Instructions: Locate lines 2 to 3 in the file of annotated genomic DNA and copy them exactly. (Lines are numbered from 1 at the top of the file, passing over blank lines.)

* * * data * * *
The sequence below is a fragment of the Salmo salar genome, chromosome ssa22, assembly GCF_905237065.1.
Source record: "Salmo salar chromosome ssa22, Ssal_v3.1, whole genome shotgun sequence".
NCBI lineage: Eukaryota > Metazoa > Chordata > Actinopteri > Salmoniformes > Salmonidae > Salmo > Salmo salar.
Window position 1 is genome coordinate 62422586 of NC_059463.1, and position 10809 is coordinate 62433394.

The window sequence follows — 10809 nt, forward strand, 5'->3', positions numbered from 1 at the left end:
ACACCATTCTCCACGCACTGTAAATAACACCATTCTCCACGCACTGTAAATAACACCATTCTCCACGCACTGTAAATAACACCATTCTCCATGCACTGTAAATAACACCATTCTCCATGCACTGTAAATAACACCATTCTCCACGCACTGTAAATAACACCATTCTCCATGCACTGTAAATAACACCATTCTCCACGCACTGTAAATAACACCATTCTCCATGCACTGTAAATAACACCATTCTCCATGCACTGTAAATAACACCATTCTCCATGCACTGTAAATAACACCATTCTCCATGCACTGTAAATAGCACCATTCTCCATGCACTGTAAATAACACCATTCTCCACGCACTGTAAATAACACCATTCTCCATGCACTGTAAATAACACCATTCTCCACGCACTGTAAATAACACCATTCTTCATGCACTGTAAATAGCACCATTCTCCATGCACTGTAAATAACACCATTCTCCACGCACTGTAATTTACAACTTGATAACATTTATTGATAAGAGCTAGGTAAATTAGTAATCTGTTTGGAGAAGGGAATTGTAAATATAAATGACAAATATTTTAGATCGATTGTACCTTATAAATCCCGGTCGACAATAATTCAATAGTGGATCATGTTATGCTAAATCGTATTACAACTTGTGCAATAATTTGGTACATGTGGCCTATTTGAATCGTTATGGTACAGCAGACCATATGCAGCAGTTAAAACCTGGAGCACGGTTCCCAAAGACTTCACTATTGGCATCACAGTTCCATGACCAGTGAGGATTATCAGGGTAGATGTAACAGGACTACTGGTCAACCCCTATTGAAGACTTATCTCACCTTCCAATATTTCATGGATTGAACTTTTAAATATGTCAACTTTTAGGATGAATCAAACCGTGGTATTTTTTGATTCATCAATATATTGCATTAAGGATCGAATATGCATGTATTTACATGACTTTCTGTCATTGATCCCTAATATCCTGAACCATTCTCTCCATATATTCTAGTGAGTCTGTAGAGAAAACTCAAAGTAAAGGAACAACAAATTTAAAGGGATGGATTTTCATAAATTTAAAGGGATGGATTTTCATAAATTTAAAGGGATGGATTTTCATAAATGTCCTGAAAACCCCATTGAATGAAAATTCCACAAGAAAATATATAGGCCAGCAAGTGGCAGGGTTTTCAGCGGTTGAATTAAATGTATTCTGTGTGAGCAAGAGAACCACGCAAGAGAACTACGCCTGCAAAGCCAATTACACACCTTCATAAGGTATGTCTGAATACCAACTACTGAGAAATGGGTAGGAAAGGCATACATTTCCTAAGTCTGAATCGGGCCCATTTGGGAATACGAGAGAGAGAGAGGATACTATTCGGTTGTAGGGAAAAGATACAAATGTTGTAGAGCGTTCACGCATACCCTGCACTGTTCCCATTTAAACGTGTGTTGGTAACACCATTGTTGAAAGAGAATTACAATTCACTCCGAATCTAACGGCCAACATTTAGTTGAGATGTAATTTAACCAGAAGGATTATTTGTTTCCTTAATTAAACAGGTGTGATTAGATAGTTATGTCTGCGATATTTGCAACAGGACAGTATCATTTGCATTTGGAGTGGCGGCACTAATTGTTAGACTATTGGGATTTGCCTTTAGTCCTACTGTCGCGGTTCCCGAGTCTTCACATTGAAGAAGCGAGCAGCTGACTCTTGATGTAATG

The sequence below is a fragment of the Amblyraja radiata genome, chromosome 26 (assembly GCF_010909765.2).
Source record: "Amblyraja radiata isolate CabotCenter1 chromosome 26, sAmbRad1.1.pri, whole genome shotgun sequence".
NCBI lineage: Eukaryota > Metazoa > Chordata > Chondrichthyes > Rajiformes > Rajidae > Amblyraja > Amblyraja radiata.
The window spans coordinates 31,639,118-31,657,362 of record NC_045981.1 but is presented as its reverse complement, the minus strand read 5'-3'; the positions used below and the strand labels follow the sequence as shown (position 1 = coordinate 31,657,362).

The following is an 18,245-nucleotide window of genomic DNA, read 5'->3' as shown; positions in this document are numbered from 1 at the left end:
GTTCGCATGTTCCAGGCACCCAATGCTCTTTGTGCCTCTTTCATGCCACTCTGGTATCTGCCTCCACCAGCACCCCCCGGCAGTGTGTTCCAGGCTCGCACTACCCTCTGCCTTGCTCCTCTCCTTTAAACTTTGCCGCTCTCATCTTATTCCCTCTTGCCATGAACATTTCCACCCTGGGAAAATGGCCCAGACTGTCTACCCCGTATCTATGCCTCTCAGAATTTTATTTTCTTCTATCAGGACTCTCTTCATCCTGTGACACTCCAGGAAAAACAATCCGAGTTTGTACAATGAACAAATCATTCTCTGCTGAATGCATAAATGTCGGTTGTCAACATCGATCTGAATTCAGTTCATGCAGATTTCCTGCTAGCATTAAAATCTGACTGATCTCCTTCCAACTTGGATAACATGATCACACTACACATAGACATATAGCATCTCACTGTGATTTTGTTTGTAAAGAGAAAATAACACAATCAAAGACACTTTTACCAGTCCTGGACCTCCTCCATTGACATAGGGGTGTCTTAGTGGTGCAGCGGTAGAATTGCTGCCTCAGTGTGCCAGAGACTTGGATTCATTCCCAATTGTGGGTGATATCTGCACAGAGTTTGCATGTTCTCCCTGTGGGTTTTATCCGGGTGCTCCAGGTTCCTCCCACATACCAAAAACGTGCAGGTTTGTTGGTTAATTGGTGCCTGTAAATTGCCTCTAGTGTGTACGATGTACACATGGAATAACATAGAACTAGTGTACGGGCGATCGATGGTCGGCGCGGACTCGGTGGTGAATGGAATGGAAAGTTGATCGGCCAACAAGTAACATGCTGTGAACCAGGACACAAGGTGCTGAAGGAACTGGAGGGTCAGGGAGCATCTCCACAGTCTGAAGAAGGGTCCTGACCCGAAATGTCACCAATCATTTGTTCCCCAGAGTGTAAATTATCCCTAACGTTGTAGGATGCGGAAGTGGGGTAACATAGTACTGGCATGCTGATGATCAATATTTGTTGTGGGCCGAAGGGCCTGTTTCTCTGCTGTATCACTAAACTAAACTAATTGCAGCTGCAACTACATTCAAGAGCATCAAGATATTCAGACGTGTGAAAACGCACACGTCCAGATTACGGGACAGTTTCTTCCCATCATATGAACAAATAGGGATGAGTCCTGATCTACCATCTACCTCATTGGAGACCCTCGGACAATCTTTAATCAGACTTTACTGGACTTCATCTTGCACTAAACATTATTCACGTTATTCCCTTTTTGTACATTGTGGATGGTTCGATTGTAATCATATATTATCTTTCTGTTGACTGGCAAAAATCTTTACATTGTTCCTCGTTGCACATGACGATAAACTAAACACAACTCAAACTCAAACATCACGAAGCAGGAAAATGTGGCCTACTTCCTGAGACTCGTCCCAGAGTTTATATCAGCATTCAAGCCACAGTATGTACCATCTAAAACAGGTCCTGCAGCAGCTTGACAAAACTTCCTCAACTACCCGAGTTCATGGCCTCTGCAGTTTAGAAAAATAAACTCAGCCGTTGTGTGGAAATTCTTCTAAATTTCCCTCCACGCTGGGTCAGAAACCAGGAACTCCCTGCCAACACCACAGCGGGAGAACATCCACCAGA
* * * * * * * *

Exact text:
Source record: "Salmo salar chromosome ssa22, Ssal_v3.1, whole genome shotgun sequence".
NCBI lineage: Eukaryota > Metazoa > Chordata > Actinopteri > Salmoniformes > Salmonidae > Salmo > Salmo salar.